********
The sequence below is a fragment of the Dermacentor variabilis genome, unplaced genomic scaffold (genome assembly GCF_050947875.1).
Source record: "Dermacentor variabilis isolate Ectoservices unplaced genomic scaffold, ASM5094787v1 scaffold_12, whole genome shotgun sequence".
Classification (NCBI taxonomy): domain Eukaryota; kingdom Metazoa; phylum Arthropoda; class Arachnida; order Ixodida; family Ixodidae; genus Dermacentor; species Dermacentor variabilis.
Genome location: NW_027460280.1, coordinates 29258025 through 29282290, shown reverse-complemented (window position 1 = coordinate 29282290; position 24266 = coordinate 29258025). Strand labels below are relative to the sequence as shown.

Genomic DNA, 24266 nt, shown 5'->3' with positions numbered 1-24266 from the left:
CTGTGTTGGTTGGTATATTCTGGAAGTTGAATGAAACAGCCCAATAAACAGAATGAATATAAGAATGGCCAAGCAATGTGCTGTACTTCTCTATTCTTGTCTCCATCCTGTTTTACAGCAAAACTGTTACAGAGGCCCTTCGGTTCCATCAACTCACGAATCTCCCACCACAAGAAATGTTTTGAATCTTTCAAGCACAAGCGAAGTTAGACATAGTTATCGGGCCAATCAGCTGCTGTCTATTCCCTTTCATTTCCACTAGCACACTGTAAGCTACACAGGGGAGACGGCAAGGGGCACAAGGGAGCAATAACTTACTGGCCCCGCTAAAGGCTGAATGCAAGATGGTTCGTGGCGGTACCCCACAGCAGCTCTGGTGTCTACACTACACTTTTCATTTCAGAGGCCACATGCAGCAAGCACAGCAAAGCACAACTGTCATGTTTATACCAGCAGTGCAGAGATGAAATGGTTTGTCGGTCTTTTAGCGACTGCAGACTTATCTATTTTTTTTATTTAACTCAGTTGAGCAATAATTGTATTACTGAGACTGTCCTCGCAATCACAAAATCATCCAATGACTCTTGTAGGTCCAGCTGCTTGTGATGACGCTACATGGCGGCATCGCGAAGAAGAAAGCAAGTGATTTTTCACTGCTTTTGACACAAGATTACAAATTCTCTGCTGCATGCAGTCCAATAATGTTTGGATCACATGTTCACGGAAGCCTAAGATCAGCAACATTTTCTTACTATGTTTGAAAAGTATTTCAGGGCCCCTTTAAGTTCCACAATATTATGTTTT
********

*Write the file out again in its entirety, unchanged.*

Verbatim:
The sequence below is a fragment of the Dermacentor variabilis genome, unplaced genomic scaffold (genome assembly GCF_050947875.1).
Source record: "Dermacentor variabilis isolate Ectoservices unplaced genomic scaffold, ASM5094787v1 scaffold_12, whole genome shotgun sequence".
Classification (NCBI taxonomy): domain Eukaryota; kingdom Metazoa; phylum Arthropoda; class Arachnida; order Ixodida; family Ixodidae; genus Dermacentor; species Dermacentor variabilis.
Genome location: NW_027460280.1, coordinates 29258025 through 29282290, shown reverse-complemented (window position 1 = coordinate 29282290; position 24266 = coordinate 29258025). Strand labels below are relative to the sequence as shown.

Genomic DNA, 24266 nt, shown 5'->3' with positions numbered 1-24266 from the left:
CTGTGTTGGTTGGTATATTCTGGAAGTTGAATGAAACAGCCCAATAAACAGAATGAATATAAGAATGGCCAAGCAATGTGCTGTACTTCTCTATTCTTGTCTCCATCCTGTTTTACAGCAAAACTGTTACAGAGGCCCTTCGGTTCCATCAACTCACGAATCTCCCACCACAAGAAATGTTTTGAATCTTTCAAGCACAAGCGAAGTTAGACATAGTTATCGGGCCAATCAGCTGCTGTCTATTCCCTTTCATTTCCACTAGCACACTGTAAGCTACACAGGGGAGACGGCAAGGGGCACAAGGGAGCAATAACTTACTGGCCCCGCTAAAGGCTGAATGCAAGATGGTTCGTGGCGGTACCCCACAGCAGCTCTGGTGTCTACACTACACTTTTCATTTCAGAGGCCACATGCAGCAAGCACAGCAAAGCACAACTGTCATGTTTATACCAGCAGTGCAGAGATGAAATGGTTTGTCGGTCTTTTAGCGACTGCAGACTTATCTATTTTTTTTATTTAACTCAGTTGAGCAATAATTGTATTACTGAGACTGTCCTCGCAATCACAAAATCATCCAATGACTCTTGTAGGTCCAGCTGCTTGTGATGACGCTACATGGCGGCATCGCGAAGAAGAAAGCAAGTGATTTTTCACTGCTTTTGACACAAGATTACAAATTCTCTGCTGCATGCAGTCCAATAATGTTTGGATCACATGTTCACGGAAGCCTAAGATCAGCAACATTTTCTTACTATGTTTGAAAAGTATTTCAGGGCCCCTTTAAGTTCCACAATATTATGTTTT